The French writer Voltaire carefully named his characters in Candide (1759) to create allegories. He appended the prefix pan-, meaning "all," to "glōssa," the Greek word for "tongue," to name his optimistic tutor "Pangloss," a sobriquet suggesting glibness and talkativeness. Then there is the apathetic Venetian Senator Pococurante, whose name appropriately means "caring little" in Italian. Voltaire's characters did not go unnoticed by later writers. Laurence Sterne used "Pococurante" in part six of Tristram Shandy, published three years after Candide, to mean "a careless person," and Irish poet Thomas Moore first employed the word as an adjective when he described Dublin as a poco-curante place in his memoirs of 1815.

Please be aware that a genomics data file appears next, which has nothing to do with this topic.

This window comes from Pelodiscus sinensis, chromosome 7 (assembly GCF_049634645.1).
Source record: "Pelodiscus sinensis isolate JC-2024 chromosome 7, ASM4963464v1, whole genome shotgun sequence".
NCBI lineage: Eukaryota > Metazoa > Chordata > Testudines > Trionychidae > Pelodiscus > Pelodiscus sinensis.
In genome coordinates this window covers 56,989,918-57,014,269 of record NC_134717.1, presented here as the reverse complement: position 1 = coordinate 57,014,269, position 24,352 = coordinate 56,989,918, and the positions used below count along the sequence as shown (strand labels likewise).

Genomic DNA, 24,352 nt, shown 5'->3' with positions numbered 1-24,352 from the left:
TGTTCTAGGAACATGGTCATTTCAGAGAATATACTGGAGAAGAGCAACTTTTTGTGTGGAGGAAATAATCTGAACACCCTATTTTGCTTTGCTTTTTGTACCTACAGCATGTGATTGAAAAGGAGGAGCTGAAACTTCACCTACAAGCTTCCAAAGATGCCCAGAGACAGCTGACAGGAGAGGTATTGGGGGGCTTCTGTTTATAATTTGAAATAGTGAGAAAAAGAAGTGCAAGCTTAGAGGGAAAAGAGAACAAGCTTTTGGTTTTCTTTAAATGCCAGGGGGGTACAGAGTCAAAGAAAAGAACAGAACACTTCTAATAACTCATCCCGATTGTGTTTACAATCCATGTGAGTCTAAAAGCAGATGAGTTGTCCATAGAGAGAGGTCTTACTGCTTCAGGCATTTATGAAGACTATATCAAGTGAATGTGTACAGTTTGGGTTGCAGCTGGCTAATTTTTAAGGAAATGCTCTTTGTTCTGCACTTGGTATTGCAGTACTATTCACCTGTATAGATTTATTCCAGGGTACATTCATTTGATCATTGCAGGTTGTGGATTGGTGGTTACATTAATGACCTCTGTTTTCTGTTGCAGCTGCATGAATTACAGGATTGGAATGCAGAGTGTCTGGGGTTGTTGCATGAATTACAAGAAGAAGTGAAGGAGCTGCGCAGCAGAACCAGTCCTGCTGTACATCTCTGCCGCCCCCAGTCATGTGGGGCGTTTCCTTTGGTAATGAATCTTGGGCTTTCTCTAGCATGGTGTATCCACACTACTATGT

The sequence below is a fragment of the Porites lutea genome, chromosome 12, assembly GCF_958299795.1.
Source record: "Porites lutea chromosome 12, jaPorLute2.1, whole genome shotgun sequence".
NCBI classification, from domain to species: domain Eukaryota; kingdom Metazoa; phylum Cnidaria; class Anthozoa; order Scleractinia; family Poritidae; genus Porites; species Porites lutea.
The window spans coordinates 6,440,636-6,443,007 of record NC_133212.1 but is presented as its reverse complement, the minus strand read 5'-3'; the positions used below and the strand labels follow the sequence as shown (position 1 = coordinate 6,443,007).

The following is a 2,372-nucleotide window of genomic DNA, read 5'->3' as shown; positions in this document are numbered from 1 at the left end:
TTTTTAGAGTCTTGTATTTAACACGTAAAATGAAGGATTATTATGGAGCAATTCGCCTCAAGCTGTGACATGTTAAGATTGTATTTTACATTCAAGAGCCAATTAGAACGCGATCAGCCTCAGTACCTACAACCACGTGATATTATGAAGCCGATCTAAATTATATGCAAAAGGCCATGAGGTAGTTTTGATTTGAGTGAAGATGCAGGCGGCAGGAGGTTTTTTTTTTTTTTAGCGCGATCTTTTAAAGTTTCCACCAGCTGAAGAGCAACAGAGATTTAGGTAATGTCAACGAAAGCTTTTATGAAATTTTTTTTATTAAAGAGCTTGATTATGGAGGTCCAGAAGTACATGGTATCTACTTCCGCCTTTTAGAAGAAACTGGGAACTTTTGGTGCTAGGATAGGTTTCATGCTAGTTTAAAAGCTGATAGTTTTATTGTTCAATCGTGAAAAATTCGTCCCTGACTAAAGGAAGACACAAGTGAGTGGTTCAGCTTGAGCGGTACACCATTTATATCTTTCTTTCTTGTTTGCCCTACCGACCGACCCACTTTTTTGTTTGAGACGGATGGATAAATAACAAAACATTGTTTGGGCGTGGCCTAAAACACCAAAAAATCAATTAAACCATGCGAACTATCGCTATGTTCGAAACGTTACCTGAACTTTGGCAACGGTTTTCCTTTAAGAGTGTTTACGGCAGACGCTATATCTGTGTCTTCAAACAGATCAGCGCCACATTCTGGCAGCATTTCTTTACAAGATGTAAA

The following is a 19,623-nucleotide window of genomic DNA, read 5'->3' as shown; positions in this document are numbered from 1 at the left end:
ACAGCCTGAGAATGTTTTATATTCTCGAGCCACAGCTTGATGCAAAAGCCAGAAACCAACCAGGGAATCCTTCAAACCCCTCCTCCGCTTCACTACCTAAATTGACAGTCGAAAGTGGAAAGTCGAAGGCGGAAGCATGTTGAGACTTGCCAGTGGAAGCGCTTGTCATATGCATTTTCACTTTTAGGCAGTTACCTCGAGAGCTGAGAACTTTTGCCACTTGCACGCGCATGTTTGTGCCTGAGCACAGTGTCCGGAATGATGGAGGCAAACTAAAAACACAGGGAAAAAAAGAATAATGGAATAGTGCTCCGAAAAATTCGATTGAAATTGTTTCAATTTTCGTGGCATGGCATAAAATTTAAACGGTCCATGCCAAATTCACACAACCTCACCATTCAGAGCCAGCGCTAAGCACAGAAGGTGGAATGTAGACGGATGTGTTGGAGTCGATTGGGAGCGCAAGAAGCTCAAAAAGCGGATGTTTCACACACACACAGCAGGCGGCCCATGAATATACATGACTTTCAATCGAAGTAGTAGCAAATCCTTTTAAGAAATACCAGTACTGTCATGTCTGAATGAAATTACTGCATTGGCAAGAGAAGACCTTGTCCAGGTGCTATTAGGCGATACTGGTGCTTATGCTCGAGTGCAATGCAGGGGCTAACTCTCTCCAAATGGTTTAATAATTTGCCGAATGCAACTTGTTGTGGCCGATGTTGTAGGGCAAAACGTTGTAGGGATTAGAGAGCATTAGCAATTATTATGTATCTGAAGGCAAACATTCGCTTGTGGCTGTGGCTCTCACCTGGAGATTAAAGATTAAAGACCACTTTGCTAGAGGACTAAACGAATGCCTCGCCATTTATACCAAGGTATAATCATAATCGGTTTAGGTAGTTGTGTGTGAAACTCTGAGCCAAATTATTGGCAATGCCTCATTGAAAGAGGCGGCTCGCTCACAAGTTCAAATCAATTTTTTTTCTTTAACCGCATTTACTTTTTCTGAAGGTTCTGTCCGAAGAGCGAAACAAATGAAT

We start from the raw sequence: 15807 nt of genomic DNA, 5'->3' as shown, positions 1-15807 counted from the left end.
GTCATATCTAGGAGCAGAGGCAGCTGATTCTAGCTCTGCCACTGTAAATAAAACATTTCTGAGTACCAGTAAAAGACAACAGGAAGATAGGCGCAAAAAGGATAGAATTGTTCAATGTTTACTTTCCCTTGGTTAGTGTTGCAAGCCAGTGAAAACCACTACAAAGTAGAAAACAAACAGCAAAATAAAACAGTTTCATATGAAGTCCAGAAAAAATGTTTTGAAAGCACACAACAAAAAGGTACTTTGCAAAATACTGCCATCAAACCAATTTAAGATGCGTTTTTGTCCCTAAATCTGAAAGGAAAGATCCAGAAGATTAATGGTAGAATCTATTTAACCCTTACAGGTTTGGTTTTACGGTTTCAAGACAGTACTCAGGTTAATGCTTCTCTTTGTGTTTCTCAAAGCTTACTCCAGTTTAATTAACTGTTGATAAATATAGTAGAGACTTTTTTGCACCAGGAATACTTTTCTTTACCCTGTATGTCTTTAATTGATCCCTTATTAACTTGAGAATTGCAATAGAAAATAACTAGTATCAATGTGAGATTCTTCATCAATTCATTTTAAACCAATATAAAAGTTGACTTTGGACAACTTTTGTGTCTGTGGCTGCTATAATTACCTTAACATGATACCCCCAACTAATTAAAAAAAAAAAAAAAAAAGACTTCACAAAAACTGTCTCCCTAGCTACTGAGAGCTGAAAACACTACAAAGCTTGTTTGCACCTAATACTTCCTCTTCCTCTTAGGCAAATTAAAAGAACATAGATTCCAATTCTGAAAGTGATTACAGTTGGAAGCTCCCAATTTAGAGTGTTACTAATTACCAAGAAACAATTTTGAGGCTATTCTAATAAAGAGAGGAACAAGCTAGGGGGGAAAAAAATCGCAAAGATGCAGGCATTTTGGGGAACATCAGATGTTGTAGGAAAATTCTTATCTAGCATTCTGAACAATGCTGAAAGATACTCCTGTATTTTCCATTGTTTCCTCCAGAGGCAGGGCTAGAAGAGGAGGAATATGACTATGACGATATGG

Examples of pococurante in a Sentence
she has put up a strangely pococurante front throughout this whole ordeal